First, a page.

Clot-busting drug helps boxer beat stroke to the punch

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Amateur boxer Alberto Baez was back in the gym weeks after an undiagnosed heart condition led to a stroke and a weeklong stay at Methodist Midlothian Medical Center, where he was treated with the clot-busting drug TNK.

“I was paralyzed completely on the left side,” says the 22-year-old Dallas resident, who spent six days a week in the ring before his January 2024 ER visit. “I couldn’t move anything.”

Alberto praised the response from the award-winning emergency department team at Methodist Midlothian for his rapid recovery — aided by a newly adopted clot-busting treatment known as tenecteplase, or TNK.

“They asked me and my parents if I wanted to try that,” Alberto recalls. “And within an hour or two, the feeling started coming back. I could move my fingers and my toes and eventually the rest of me on down the line.”

Within a couple of weeks, Alberto was back on his feet and ready to resume light training, thanks to the care he received at Methodist Midlothian.

“Everyone was perfect,” he says. “I’ve never been in a hospital like that. Everyone taking care of me was nice. I feel lucky it happened where it happened.”

Inside a boxing ring, a man in a white shirt and cap spars with a younger man wearing a blue shirt and white boxing gloves.


 It happened about three minutes from Methodist Midlothian, while Alberto was delivering bread to a store just down the road.

“I had just finished the delivery when I noticed my arm giving out,” he says. “It’s kind of weird to explain, but my arm just started swinging by itself, and then I couldn’t talk.”

Alberto walked outside to see if some fresh air would help, but halfway to his car, he started limping and ultimately collapsed.

“Then boom — I just fell over,” he says.

What Alberto didn’t know at the time was that he had a hole between the two upper chambers of his heart — a condition known as a patent foramen ovale, or PFO.

“Approximately 25% of the adult population has a PFO,” says Akash Ghai, MD, cardiologist on the medical staff at Methodist Midlothian. “The risk of a stroke in patients younger than 55 is three times higher if they have a PFO.”

In the vast majority of cases, Dr. Ghai says, patients like Alberto lead normal lives and may never know they have a PFO, a hole that normally closes shortly after birth and can often be detected with a heart ultrasound, also known as a transthoracic echocardiogram (TTE).

“For those who have had a stroke or, rarely, severe migraine headaches from the PFO, we strongly recommend closure of the hole,” Dr. Ghai says.

In a boxing ring, a young man wearing a red shirt wraps his hands. He has a pensive expression on his face.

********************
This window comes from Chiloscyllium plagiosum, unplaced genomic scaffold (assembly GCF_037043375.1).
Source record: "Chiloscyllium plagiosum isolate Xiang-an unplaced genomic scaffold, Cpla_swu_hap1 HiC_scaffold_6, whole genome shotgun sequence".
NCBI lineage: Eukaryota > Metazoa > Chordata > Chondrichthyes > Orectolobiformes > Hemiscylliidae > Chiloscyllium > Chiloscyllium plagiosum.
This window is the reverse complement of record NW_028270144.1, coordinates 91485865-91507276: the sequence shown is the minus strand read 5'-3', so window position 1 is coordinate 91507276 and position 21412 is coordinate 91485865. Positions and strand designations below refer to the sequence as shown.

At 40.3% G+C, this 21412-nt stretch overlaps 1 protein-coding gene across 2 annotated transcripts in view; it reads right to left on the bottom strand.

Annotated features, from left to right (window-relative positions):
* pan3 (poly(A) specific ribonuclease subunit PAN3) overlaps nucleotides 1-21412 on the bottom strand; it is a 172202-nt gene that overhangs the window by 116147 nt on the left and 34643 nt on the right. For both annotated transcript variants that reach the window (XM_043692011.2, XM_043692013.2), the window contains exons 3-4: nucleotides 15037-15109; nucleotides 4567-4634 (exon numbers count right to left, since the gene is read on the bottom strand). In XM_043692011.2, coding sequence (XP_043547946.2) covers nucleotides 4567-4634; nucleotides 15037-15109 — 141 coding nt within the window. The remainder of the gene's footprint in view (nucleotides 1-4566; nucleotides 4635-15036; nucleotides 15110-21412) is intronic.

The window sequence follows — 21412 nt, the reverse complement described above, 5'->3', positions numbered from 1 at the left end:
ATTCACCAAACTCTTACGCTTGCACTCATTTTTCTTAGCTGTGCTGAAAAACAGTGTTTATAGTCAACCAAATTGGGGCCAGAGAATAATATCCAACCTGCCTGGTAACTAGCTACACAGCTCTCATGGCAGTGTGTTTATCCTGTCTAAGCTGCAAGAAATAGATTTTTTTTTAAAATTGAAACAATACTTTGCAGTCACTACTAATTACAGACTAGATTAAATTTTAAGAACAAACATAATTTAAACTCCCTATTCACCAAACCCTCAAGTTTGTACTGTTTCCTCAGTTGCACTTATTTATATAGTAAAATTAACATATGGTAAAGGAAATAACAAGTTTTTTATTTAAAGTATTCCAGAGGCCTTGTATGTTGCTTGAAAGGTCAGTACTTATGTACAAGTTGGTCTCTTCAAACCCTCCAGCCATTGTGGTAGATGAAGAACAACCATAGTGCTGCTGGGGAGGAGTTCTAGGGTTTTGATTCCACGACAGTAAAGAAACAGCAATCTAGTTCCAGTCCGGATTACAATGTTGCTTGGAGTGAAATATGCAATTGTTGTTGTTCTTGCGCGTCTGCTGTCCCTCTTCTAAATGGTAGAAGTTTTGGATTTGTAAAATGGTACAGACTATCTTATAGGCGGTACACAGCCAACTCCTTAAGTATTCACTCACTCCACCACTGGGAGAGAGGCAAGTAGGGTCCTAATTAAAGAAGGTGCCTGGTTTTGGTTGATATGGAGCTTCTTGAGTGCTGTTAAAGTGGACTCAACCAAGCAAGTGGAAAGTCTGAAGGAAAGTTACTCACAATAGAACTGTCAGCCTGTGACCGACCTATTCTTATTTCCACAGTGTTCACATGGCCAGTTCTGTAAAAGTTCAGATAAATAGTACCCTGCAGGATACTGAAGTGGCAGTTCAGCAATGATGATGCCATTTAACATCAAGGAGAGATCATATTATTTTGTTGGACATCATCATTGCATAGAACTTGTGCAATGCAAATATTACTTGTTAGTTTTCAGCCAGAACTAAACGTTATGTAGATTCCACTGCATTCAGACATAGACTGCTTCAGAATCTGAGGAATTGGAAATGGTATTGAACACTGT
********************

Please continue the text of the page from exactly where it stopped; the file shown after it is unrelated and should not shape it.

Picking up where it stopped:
But first doctors would have to treat Alberto for the stroke, and that’s where a clot-busting drug long used for heart attacks would come in.

“The health system just moved from using tPA for stroke to TNK,” says Benjamin Lo, MD, medical director of the emergency department at Methodist Midlothian, “and Alberto was one of our first cases to use TNK at Midlothian.”

Unlike tPA — short for tissue plasminogen activator — TNK can be administered in a single injection, rather than an initial injection followed by an IV drip that lasts an hour.

“TNK can be given quicker, and it’s easier for the nursing staff to administer,” Dr. Lo says. “Time is so critical when treating strokes. We can save more brain function because the medication can be given faster.”

Dr. Lo says Alberto came in with significant stroke symptoms, including facial droop, arm weakness, and speech problems. All of that changed quickly after a dose of TNK, which can quickly dissolve blood clots in the brain.

“Everything got better after the medication, so it was a really good case,” Dr. Lo says. “It was a good catch because it’s rare to have a stroke when you’re as young as him.”

A young man wearing a red shirt and black boxing gloves faces the camera with confidence.


Alberto spent a week recovering at Methodist Midlothian, where a nurse told him that his age and fitness level would help him return to normal in short order.

“She heard that I worked out,” he says. “So she was like, ‘Just take it slowly, and everything should come back eventually.’”

“Eventually” wound up being just two weeks. Alberto was back in the gym by February, still not at full strength but feeling good enough to rehab like the athlete he is.

Even so, Dr. Ghai warns that heavy lifting and resistance training should wait until he gets the hole in his heart repaired.

“In general, a PFO doesn’t cause symptoms or health complications, but it can increase your risk for developing migraine headaches, stroke, and low oxygen levels while lying flat,” he says. “Certain exercises such as lifting weights and resistance training can increase the risk.”

Alberto may be taking it easy for now, but going pro is still the second-generation boxer’s dream.

“I was training six days a week before,” he says. “Now I don’t try to push myself too hard because they told me in the hospital not to. But only time will tell.”